Breaking the cycle : can glyphosate and willow cuttings disrupt positive feedbacks that sustain reed canarygrass (phalaris arundinacea) monocultures?
Merriman, Michael Paul
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Restoring invaded ecosystems requires the reduction of any positive feedbacks created by the invader. Feedbacks created by reed canarygrass (Phalaris arundinacea) in theUpper Mississippi River floodplain include early season growth, a thick canopy and an extensive belowground rhizome system. We tested a novel restoration strategy designed to reduce these feedbacks by applying broad spectrum herbicide (glyphosate) in late fall 2012 and 2013, and by planting willows as a native competitor. We conducted the experiment in a site dominated by reed canarygrass in the Upper Mississippi River (UMR) floodplain south of La Crosse, WI over two growing seasons. In the first year of the experiment, glyphosate reduced reed canarygrass percent cover early in the growing season. At the end of the second year, glyphosate reduced reed canarygrass belowground biomass. Willow stakes that were planted in fall resulted in poor establishment. Stakes that were planted in spring exhibited higher height and canopy spread in glyphosate- treated plots. Ground-level light availability was higher in plots that had surviving willows than in plots without willows. Thus, results demonstrate the potential for willow stakes to establish in dense reed canarygrass, but additional information on how to maximize the success of the approach is still needed.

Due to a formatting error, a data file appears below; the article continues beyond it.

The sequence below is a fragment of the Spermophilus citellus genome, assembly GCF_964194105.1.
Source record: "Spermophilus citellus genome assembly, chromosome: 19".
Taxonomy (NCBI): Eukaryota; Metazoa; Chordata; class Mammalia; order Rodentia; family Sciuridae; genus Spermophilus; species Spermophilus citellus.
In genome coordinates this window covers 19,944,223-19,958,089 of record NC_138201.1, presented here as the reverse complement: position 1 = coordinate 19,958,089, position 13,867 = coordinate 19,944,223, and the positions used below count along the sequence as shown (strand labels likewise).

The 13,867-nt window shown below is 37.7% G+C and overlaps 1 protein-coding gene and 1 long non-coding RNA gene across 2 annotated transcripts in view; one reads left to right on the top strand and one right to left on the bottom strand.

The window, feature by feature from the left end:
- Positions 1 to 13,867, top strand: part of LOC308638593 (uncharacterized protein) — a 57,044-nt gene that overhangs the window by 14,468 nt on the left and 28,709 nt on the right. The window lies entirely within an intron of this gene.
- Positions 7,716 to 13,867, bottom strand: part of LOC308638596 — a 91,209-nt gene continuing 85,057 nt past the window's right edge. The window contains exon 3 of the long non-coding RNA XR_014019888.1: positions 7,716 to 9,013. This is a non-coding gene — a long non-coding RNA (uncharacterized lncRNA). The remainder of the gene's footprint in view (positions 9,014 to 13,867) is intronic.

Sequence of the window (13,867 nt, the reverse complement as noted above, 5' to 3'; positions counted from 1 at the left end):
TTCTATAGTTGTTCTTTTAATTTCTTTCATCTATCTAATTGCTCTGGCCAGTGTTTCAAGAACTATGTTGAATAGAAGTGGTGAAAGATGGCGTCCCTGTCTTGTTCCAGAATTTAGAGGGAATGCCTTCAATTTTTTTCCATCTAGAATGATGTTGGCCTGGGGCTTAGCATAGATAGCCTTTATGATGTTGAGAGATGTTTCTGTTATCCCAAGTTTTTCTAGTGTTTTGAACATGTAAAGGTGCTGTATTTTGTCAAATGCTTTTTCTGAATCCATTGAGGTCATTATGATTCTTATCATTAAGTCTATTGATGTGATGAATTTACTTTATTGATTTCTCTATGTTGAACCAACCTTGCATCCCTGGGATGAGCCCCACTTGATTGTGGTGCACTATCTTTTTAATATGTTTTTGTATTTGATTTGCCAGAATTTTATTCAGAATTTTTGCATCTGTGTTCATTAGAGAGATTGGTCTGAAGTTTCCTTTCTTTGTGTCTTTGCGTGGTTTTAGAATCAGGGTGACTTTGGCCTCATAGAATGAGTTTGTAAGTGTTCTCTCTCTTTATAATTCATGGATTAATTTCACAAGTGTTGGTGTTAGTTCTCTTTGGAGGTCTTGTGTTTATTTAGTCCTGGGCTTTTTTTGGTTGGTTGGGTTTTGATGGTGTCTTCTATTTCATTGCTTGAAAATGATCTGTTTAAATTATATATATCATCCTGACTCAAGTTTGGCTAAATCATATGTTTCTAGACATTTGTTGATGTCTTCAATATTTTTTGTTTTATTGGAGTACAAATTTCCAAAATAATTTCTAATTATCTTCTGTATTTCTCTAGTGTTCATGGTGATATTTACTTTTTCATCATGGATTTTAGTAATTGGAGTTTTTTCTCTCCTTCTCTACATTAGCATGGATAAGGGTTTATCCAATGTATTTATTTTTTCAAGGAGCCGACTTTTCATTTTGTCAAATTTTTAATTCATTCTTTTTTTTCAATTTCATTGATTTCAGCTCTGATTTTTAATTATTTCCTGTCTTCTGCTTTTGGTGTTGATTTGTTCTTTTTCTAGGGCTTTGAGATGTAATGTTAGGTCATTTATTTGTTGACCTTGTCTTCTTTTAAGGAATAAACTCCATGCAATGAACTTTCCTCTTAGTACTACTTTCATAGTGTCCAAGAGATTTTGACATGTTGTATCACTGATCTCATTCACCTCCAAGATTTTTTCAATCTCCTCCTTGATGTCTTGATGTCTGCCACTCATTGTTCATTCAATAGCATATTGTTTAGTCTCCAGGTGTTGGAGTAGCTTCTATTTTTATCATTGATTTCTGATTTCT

Hardwoods -- Wisconsin.
Reed canary grass -- Wisconsin.
Glyphosate -- Environmental aspects -- United States.